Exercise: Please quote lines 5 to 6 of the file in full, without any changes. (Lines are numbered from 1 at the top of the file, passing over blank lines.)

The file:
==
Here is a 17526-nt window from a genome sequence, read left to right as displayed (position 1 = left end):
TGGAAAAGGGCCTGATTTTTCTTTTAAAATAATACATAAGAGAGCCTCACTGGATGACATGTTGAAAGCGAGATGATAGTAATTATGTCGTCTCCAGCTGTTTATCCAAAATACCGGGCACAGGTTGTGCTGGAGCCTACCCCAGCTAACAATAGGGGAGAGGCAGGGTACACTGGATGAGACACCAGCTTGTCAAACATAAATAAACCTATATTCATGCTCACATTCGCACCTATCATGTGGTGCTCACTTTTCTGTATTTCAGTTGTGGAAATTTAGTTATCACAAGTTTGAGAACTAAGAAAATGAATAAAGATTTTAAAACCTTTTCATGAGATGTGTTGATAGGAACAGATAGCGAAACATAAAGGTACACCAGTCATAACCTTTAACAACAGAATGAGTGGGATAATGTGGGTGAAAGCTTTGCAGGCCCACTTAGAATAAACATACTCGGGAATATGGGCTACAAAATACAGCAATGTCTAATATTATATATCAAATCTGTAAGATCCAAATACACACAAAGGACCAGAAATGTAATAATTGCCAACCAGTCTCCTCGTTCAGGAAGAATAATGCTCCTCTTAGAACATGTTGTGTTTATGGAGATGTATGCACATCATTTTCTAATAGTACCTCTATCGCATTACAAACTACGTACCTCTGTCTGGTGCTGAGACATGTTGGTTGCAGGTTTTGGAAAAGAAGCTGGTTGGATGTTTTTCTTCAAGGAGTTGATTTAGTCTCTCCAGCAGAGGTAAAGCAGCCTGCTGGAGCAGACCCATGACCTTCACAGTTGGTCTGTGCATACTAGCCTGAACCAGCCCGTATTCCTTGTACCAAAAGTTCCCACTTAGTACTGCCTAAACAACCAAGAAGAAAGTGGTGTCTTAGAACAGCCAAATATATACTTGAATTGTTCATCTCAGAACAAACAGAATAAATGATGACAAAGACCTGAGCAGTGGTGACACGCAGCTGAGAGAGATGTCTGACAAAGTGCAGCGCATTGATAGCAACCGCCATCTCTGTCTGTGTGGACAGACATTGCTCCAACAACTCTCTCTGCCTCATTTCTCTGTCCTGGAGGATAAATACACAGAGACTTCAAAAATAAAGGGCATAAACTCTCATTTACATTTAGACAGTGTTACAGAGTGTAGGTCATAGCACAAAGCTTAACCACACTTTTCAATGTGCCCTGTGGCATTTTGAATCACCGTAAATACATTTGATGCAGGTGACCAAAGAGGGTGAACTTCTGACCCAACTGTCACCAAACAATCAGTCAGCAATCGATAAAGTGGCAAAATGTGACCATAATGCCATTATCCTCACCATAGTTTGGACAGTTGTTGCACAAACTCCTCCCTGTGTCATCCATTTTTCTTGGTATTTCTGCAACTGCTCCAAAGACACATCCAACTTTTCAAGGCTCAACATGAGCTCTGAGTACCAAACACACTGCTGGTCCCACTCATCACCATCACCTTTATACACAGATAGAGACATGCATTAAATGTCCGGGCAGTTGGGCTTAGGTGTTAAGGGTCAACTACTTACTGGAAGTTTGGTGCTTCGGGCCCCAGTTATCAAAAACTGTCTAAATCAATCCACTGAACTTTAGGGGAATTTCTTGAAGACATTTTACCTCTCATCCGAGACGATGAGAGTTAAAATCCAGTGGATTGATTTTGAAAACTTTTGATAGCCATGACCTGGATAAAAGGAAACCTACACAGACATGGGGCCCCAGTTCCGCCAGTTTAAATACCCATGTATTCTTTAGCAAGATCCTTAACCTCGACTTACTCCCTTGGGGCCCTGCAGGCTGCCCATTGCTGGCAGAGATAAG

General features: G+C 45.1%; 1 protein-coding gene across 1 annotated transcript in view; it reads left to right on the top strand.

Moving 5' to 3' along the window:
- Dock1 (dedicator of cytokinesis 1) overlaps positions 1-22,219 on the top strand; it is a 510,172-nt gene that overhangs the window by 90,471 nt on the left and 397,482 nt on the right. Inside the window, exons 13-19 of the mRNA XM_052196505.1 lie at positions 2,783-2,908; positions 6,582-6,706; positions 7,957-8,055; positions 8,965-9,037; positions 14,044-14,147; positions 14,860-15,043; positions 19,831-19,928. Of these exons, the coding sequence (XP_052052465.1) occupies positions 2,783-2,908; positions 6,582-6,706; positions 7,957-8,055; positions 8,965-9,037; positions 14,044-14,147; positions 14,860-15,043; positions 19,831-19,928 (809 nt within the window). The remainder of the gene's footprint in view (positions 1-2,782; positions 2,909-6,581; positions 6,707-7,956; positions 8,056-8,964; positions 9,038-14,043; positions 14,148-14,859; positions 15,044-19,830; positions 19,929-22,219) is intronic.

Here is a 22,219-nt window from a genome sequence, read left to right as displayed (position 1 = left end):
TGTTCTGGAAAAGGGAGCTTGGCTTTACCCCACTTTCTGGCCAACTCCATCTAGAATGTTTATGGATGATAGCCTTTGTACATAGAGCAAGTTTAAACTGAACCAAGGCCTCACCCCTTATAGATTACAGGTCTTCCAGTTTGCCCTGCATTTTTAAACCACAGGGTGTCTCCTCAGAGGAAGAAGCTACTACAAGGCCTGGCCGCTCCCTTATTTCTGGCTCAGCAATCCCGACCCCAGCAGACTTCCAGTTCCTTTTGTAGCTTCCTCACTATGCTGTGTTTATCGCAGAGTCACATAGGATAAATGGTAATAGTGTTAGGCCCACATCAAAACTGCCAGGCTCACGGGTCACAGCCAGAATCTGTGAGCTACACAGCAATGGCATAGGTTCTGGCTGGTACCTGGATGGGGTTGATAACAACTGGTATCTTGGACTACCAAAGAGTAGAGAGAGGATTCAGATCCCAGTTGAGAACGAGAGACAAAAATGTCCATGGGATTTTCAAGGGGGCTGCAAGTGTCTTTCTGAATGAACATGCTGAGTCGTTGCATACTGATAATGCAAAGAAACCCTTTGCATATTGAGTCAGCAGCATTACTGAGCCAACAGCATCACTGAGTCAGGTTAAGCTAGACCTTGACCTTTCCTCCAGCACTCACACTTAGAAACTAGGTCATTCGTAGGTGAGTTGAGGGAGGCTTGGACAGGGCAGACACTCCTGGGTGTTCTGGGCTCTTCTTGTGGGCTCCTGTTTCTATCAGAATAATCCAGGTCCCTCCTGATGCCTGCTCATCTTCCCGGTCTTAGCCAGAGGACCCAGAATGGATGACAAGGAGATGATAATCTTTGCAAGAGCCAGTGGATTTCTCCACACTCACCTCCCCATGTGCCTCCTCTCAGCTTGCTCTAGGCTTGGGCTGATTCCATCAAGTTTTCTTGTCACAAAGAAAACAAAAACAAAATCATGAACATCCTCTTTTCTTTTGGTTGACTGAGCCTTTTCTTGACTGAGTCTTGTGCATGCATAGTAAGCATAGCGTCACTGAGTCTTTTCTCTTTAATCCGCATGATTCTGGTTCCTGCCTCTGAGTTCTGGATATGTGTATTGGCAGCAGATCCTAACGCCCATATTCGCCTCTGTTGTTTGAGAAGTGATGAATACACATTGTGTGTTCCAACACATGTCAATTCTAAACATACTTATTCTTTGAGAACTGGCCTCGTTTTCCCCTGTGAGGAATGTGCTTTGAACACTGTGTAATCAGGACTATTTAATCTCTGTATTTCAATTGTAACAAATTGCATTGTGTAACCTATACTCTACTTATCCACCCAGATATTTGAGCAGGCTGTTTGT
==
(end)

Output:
- Dock1 (dedicator of cytokinesis 1) overlaps positions 1-22,219 on the top strand; it is a 510,172-nt gene that overhangs the window by 90,471 nt on the left and 397,482 nt on the right. Inside the window, exons 13-19 of the mRNA XM_052196505.1 lie at positions 2,783-2,908; positions 6,582-6,706; positions 7,957-8,055; positions 8,965-9,037; positions 14,044-14,147; positions 14,860-15,043; positions 19,831-19,928. Of these exons, the coding sequence (XP_052052465.1) occupies positions 2,783-2,908; positions 6,582-6,706; positions 7,957-8,055; positions 8,965-9,037; positions 14,044-14,147; positions 14,860-15,043; positions 19,831-19,928 (809 nt within the window). The remainder of the gene's footprint in view (positions 1-2,782; positions 2,909-6,581; positions 6,707-7,956; positions 8,056-8,964; positions 9,038-14,043; positions 14,148-14,859; positions 15,044-19,830; positions 19,929-22,219) is intronic.

Here is a 22,219-nt window from a genome sequence, read left to right as displayed (position 1 = left end):